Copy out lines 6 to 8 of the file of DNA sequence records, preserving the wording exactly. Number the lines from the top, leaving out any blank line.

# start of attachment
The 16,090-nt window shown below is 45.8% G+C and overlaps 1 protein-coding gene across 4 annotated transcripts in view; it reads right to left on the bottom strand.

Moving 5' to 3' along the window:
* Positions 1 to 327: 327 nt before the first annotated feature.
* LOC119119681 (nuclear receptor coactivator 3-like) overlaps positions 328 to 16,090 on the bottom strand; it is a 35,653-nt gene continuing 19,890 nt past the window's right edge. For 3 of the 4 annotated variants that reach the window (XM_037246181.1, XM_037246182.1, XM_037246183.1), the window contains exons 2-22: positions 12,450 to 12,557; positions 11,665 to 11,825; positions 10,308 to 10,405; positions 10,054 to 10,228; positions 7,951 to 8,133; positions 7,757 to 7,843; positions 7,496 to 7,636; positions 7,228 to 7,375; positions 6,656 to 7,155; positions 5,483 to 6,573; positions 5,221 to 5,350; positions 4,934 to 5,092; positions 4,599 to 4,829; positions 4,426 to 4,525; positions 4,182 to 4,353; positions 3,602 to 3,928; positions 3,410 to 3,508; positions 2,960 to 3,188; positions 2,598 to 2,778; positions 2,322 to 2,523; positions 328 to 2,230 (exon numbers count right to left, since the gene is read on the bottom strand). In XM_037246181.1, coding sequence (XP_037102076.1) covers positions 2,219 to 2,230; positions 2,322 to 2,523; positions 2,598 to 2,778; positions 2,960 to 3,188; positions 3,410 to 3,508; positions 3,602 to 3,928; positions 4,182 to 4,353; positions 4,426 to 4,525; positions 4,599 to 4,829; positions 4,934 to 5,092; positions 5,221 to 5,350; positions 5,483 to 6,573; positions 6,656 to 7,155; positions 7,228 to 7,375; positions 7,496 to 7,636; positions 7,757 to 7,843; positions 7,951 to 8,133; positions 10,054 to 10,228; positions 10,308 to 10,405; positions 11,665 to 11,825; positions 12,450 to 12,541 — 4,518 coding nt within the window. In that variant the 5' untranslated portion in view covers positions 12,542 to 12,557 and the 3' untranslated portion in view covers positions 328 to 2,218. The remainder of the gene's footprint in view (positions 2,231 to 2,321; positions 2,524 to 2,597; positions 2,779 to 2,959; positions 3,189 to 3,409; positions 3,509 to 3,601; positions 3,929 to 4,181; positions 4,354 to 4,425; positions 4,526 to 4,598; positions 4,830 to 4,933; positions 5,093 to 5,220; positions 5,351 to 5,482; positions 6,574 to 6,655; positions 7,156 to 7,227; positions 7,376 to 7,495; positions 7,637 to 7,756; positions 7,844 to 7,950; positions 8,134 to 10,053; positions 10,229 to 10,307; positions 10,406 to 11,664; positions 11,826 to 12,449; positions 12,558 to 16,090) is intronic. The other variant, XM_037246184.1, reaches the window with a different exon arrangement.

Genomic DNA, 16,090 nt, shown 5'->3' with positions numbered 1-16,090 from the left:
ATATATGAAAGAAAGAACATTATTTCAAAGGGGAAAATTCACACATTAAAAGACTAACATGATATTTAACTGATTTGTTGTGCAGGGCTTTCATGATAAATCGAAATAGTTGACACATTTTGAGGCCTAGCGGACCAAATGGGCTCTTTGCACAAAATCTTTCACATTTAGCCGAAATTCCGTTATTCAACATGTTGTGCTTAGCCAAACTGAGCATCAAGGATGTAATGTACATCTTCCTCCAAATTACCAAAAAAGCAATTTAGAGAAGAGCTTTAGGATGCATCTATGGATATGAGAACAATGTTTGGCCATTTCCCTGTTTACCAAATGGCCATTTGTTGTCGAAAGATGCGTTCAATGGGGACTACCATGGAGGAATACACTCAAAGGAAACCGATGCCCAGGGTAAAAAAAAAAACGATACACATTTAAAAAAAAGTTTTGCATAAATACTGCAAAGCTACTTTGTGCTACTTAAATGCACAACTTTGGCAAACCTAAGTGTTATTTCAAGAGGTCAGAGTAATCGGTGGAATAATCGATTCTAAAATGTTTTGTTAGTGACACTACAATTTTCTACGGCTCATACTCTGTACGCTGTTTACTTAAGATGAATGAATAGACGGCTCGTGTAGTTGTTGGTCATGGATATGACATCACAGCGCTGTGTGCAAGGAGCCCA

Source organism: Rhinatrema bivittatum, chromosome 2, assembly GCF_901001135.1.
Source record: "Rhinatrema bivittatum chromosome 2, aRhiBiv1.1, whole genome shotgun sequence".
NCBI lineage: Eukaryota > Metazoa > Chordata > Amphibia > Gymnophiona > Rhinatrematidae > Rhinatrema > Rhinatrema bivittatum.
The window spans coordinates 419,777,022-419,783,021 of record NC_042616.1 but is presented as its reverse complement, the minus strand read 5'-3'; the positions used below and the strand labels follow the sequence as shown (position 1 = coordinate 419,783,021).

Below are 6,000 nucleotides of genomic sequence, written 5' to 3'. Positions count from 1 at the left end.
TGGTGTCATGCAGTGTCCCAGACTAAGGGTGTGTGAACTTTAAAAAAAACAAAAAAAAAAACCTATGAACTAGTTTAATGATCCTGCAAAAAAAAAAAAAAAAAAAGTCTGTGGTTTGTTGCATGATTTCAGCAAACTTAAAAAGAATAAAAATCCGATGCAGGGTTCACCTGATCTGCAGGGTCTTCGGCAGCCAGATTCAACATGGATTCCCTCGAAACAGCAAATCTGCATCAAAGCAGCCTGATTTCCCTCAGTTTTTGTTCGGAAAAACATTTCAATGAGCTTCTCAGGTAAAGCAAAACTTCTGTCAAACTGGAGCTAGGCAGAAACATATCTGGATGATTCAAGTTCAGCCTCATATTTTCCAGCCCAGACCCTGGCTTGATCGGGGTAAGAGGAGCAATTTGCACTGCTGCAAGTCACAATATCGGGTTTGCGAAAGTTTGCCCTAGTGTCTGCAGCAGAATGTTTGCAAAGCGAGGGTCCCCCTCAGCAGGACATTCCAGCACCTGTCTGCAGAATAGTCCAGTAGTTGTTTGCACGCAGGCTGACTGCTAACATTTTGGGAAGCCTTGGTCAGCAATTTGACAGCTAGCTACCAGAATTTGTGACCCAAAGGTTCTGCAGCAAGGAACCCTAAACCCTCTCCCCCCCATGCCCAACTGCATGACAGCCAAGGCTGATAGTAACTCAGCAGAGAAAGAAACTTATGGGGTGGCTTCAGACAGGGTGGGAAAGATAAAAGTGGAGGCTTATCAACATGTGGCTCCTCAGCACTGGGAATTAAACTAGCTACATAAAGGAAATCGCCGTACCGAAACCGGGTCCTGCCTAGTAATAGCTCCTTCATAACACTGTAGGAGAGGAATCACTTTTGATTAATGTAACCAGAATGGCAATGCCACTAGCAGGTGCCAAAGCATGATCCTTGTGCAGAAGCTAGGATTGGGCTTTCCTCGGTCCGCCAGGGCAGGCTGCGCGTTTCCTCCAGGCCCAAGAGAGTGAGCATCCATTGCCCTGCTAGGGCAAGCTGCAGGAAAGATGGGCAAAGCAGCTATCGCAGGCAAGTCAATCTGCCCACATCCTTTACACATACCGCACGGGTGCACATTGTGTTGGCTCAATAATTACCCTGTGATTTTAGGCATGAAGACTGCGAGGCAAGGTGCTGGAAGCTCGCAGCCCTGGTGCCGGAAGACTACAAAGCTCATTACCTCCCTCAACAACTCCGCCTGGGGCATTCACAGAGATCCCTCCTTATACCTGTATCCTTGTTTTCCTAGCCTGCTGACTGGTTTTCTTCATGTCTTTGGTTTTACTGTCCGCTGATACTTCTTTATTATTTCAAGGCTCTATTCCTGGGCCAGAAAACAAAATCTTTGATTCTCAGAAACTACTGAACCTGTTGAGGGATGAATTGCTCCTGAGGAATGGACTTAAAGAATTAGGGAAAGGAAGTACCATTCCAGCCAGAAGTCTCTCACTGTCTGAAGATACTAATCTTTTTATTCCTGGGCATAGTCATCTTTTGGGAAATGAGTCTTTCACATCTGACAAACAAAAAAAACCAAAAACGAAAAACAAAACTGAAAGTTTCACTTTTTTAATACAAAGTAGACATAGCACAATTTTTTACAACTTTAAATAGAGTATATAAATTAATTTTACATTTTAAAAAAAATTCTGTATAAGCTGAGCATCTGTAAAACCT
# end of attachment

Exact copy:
ATATATGAAAGAAAGAACATTATTTCAAAGGGGAAAATTCACACATTAAAAGACTAACATGATATTTAACTGATTTGTTGTGCAGGGCTTTCATGATAAATCGAAATAGTTGACACATTTTGAGGCCTAGCGGACCAAATGGGCTCTTTGCACAAAATCTTTCACATTTAGCCGAAATTCCGTTATTCAACATGTTGTGCTTAGCCAAACTGAGCATCAAGGATGTAATGTACATCTTCCTCCAAATTACCAAAAAAGCAATTTAGAGAAGAGCTTTAGGATGCATCTATGGATATGAGAACAATGTTTGGCCATTTCCCTGTTTACCAAATGGCCATTTGTTGTCGAAAGATGCGTTCAATGGGGACTACCATGGAGGAATACACTCAAAGGAAACCGATGCCCAGGGTAAAAAAAAAAACGATACACATTTAAAAAAAAGTTTTGCATAAATACTGCAAAGCTACTTTGTGCTACTTAAATGCACAACTTTGGCAAACCTAAGTGTTATTTCAAGAGGTCAGAGTAATCGGTGGAATAATCGATTCTAAAATGTTTTGTTAGTGACACTACAATTTTCTACGGCTCATACTCTGTACGCTGTTTACTTAAGATGAATGAATAGACGGCTCGTGTAGTTGTTGGTCATGGATATGACATCACAGCGCTGTGTGCAAGGAGCCCA

Source organism: Rhinatrema bivittatum, chromosome 2, assembly GCF_901001135.1.
Source record: "Rhinatrema bivittatum chromosome 2, aRhiBiv1.1, whole genome shotgun sequence".